Morphine Addiction Treatment
Morphine, an opiate derived from the poppy plant, has been widely use in treating moderate as well as acute pain for quite some time. However, it has turned out to be quite a problem, especially as far as addiction is concerned. It falls under the class of narcotics and relieves pain by directly acting on central nervous system. Morphine has proved to be quite useful in hospital settings as it is used in relieving pain before, during, as well as, after surgical operations.
One thing to acknowledge about prescription drugs are that they are relatively safe when taken in line with a qualified medical professional’s prescriptions. In fact, an individual has a very low risk of becoming addicted to the drug in such instances. However, when an individual takes more than he or she is supposed to or prescribed, they, ultimately, can become hooked.
Morphine may come as an injection, suppository, syrup or even a tablet. In this case, it may be swallowed, smoked, or injected. Due to the high potency of the drug, heroin addicts actually abuse it when they cannot obtain heroin.
When taken for a long period of time, the addict can develop a physical dependency on the drug. This is coupled with the development of a chemical tolerance as the brain is used to having chemical toxins in the system. In this case, the individual can develop an intense craving for the drug leading them to focus all their efforts on obtaining and consuming the drug.
In the short term, the drug adheres to the brain’s regions responsible for mediation of pleasure. This is exactly what causes pleasure. Other effects of the drug, in the short term, include constipation, drowsiness, dizziness, depressed breathing, as well as other respiratory problems.
In the long term, the individual can become physically dependent as well as developing an increased tolerance. In this case, they would require more or higher doses than the prescribed amounts in order to bring about the initial feelings of happiness and euphoria. Subsequent increases of the drug would eventually prove ineffective and if this continues, the individual may overdose on the drug.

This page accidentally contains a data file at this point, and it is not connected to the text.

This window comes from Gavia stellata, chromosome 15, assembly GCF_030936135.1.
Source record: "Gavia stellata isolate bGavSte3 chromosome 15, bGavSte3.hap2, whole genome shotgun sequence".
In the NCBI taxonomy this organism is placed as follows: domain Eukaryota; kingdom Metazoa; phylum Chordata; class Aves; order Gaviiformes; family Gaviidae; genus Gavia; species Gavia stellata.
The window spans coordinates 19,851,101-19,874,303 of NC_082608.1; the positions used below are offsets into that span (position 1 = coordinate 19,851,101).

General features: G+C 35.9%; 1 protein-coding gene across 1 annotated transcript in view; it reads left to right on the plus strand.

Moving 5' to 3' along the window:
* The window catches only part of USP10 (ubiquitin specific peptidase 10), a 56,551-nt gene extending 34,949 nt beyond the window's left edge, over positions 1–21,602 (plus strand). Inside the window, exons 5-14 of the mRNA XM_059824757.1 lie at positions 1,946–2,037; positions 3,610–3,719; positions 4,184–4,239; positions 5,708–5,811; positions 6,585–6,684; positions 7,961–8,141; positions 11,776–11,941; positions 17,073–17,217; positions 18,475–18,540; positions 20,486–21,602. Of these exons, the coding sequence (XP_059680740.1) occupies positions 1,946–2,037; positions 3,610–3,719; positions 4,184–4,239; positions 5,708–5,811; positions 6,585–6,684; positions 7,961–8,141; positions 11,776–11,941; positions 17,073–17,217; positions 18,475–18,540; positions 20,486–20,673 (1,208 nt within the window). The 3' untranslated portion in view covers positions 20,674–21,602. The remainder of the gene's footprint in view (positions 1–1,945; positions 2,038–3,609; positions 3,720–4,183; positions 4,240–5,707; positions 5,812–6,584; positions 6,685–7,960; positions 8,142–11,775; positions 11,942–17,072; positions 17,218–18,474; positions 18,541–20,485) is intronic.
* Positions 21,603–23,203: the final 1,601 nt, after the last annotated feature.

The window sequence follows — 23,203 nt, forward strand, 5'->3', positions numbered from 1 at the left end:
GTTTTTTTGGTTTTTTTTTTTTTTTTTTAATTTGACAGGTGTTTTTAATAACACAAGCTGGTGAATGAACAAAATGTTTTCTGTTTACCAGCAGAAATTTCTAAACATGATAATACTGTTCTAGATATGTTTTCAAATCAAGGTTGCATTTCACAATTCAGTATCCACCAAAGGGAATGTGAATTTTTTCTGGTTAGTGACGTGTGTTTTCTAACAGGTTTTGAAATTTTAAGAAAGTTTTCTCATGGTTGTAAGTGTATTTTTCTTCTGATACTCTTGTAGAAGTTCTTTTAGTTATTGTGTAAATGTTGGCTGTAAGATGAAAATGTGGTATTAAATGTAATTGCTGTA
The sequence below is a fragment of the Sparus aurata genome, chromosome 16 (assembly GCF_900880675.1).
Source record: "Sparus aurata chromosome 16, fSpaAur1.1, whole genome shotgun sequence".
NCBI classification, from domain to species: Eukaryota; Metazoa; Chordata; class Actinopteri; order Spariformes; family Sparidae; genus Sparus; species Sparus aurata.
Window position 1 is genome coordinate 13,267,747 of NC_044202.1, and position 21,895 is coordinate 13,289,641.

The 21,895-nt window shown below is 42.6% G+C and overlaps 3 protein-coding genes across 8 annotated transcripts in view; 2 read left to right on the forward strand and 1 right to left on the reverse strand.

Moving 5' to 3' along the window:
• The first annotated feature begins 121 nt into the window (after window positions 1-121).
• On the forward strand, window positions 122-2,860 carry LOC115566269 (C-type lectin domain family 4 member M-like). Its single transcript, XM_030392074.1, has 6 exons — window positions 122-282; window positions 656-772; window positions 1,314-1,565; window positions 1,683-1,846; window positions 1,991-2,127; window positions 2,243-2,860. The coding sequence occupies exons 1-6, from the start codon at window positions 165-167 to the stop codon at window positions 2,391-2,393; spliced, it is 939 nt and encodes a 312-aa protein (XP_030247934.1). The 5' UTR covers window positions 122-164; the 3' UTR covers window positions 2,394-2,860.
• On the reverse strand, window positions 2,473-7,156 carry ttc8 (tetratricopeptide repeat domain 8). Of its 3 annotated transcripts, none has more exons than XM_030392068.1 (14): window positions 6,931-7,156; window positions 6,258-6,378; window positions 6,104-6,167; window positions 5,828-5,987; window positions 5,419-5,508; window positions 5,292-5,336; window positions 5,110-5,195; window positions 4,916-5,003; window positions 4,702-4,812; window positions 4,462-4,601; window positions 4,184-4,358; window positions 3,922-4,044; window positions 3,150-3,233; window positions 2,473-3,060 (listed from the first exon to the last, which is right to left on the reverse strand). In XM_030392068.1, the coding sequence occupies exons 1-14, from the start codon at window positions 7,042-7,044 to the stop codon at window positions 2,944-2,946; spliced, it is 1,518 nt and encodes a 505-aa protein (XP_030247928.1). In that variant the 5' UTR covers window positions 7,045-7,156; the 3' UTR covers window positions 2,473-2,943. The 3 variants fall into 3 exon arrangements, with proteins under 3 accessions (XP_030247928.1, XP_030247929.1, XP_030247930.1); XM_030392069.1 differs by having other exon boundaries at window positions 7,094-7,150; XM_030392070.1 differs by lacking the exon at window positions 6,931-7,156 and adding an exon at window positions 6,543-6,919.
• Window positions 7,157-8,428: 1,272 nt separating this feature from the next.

Overdosing on morphine can result in coma, depression, respiratory depression, as well as death. Other long term effects of morphine abuse include muscle twitch, hyperventilation, shallow breathing, and kidney failure, as well as muscle twitch.
Treatment of morphine addiction may be done through inpatient programs or outpatient programs. The inpatient program is, however, recognized to be more effective. This treatment focuses on the three aspects that are affected by the drug abuse that lead to the addiction. At the beginning, the individual is taken through a detoxification process.
As much as rapid detoxification is known to be very effective, other methods have been devised where the withdrawal symptoms are suppressed through admission of another drug called buprenorphine. Detoxification is accomplished by removing the toxic elements in the body resulting from continued use of the drug. The other treatment of morphine addiction is done to address the psychological aspect, where the predisposing factors are addressed.
In this case, the patient is counseled on the effective ways of dealing with their withdrawal symptoms. The other treatment addresses the behavioral aspect in order to help the patient in substituting their bad behaviors with good ones.